The Nobel Prize in Literature 1996
Born: 2 July 1923, Bnin (now Kórnik), Poland
Died: 1 February 2012, Kraków, Poland
Residence at the time of the award: Poland
Prize motivation: “for poetry that with ironic precision allows the historical and biological context to come to light in fragments of human reality”
Prize share: 1/1
Wisława Szymborska was born in Bnin (now part of Kórnik), close to the city of Poznan, Poland. She was the youngest in a family of two daughters. Szymborska began writing short stories and songs as a child, and made her poetic debut in 1945. She married Adam Wlodek and the pair lived in a writers' collective in Krakow. The couple divorced in 1954, but remained friends. Alongside her writing career Szymborska has also held various positions working for literary journals, such as Zycie Literackie and Pismo, and as a translator of older French poetry.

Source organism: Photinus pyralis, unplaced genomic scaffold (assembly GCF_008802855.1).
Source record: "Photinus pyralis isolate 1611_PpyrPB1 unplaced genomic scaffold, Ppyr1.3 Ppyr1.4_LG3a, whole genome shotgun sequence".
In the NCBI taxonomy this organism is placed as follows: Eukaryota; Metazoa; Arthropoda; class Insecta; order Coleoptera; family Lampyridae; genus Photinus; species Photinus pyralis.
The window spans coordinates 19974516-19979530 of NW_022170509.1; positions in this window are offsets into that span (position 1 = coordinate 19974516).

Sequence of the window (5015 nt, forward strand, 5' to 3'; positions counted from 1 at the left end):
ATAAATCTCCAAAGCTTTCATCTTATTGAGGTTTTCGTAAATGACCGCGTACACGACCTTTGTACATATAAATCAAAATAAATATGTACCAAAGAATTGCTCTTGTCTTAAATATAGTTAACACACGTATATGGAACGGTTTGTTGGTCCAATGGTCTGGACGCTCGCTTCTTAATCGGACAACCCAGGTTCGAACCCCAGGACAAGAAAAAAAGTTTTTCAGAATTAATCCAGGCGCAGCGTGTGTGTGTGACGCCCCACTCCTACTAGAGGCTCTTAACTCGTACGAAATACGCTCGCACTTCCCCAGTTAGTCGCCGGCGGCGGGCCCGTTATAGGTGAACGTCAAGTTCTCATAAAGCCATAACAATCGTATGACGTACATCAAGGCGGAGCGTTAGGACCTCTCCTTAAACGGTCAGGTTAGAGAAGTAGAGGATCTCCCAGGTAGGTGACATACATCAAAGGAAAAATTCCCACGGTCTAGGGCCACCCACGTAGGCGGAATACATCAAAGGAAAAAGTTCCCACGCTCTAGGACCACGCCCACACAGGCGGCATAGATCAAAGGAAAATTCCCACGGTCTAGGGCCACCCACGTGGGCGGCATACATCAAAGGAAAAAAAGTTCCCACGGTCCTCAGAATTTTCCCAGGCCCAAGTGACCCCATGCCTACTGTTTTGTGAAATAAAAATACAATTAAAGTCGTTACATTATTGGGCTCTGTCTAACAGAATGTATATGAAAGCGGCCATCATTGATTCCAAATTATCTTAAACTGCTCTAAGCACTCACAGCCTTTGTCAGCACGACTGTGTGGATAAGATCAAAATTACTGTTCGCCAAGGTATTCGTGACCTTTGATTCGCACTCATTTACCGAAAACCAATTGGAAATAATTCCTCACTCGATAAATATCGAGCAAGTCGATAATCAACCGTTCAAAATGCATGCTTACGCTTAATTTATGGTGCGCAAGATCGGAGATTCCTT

Wisława Szymborska's poetry addressed existential questions. It is unique among its kind and does not easily lend itself to categorization. Szymborska strives to illuminate the deepest problems of human existence, surrounded by the transitoriness of the now and everyday life. She weaves in the machinery of eternity in a momentary experience of the here and now. Her poetry is characterized by a simplified, “personal” language that is unlike contemporary language, often with a little twist at the end, with a striking combination of spirituality, ingenuity, and empathy.
Their work and discoveries range from the Earth’s climate and our sense of touch to efforts to safeguard freedom of expression.
See them all presented here.